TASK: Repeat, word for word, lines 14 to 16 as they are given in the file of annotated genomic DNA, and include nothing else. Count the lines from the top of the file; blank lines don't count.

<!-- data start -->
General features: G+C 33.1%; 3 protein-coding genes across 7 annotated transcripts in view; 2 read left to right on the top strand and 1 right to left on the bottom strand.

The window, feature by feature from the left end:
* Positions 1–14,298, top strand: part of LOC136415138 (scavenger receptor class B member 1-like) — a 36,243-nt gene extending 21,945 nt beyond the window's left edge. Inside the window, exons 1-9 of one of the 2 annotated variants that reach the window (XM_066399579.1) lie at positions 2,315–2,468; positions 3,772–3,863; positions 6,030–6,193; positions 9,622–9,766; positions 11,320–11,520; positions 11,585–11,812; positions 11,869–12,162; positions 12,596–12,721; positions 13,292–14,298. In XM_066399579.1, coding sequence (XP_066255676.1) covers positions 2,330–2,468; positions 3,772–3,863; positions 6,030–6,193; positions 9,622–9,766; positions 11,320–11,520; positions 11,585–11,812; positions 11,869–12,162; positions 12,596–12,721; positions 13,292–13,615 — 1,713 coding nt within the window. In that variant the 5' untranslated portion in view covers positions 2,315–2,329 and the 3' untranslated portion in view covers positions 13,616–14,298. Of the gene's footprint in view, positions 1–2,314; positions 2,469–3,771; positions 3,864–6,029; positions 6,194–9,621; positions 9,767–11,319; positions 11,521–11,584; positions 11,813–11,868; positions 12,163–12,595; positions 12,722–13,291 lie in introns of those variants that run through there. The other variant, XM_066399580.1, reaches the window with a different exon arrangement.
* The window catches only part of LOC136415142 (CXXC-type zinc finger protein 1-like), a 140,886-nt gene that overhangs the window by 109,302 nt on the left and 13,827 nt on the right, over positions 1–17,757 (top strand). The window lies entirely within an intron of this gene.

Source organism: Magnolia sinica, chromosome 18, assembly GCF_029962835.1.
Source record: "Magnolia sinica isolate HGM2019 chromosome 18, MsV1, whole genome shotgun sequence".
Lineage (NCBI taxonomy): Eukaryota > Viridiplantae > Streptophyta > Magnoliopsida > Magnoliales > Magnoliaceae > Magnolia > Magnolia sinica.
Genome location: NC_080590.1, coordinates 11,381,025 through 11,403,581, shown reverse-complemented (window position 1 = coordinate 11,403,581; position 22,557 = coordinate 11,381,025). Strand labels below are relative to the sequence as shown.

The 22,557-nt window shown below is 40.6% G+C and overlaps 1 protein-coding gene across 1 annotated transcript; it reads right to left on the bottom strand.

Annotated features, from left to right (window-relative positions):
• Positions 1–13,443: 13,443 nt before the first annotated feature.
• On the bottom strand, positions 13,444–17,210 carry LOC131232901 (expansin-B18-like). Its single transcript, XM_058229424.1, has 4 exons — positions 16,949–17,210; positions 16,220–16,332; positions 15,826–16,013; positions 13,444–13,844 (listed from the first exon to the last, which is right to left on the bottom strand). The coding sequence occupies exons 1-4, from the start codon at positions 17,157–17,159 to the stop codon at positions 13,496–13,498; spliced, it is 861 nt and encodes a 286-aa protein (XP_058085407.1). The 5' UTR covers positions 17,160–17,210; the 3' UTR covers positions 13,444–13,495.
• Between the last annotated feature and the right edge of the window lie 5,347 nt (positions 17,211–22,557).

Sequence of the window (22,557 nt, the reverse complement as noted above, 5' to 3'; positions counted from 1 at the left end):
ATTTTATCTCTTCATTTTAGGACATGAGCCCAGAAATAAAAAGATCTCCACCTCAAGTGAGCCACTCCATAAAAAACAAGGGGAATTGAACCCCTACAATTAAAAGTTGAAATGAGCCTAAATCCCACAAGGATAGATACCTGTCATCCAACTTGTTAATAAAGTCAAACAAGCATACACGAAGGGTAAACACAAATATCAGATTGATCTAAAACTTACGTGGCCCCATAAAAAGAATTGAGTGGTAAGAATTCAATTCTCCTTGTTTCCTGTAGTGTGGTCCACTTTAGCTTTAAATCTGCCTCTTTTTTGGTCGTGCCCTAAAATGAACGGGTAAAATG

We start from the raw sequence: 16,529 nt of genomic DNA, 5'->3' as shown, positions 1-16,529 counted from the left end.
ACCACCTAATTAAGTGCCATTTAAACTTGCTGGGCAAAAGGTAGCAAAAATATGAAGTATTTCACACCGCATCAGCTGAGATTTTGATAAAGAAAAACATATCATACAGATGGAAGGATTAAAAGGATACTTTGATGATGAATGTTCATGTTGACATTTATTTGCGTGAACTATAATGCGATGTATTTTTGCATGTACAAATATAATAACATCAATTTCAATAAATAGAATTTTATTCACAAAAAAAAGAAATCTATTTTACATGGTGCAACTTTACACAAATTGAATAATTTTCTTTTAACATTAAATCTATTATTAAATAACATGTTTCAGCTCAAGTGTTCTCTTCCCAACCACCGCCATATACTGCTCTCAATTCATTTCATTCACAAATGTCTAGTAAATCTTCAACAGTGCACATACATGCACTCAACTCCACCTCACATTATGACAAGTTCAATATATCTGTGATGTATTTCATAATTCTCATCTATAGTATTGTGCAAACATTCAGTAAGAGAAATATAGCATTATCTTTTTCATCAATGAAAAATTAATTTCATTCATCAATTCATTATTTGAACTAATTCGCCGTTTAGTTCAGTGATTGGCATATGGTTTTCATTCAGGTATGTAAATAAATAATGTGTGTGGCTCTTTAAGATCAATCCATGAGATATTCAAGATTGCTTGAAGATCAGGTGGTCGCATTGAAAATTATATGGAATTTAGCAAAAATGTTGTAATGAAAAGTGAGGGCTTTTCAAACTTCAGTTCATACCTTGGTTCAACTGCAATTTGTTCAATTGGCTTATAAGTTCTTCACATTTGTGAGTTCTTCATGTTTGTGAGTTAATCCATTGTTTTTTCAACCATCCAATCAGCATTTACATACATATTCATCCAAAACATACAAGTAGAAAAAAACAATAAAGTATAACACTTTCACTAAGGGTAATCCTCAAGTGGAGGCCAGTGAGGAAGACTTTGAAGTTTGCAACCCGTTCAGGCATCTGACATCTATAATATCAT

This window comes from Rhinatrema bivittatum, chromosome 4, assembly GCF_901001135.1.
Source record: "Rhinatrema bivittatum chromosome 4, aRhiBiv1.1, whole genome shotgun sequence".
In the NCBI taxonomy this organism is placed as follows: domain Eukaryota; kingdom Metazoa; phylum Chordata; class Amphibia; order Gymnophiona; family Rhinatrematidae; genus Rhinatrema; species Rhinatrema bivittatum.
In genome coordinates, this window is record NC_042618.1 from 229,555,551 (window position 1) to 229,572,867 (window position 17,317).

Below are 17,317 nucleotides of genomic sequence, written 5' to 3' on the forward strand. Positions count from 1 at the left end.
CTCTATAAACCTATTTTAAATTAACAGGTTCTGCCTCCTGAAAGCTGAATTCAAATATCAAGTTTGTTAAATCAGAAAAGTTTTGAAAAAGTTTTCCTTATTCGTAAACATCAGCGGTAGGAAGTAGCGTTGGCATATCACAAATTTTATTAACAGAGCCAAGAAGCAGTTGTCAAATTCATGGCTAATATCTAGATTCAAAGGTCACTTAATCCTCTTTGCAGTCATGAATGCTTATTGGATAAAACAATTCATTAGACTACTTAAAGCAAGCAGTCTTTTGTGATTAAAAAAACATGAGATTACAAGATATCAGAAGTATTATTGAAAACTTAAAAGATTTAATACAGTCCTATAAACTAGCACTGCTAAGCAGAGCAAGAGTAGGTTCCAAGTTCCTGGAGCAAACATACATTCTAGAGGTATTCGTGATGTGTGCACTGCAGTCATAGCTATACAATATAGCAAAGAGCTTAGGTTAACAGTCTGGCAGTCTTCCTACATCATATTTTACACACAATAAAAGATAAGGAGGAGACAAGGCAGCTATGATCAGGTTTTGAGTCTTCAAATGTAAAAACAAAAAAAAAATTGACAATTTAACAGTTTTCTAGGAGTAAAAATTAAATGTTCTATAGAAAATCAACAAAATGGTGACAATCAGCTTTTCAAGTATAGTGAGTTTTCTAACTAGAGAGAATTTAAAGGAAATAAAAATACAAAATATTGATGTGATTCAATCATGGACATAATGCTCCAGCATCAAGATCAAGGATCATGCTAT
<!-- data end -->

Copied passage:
Sequence of the window (22,557 nt, the reverse complement as noted above, 5' to 3'; positions counted from 1 at the left end):
ATTTTATCTCTTCATTTTAGGACATGAGCCCAGAAATAAAAAGATCTCCACCTCAAGTGAGCCACTCCATAAAAAACAAGGGGAATTGAACCCCTACAATTAAAAGTTGAAATGAGCCTAAATCCCACAAGGATAGATACCTGTCATCCAACTTGTTAATAAAGTCAAACAAGCATACACGAAGGGTAAACACAAATATCAGATTGATCTAAAACTTACGTGGCCCCATAAAAAGAATTGAGTGGTAAGAATTCAATTCTCCTTGTTTCCTGTAGTGTGGTCCACTTTAGCTTTAAATCTGCCTCTTTTTTGGTCGTGCCCTAAAATGAACGGGTAAAATG

We start from the raw sequence: 16,529 nt of genomic DNA, 5'->3' as shown, positions 1-16,529 counted from the left end.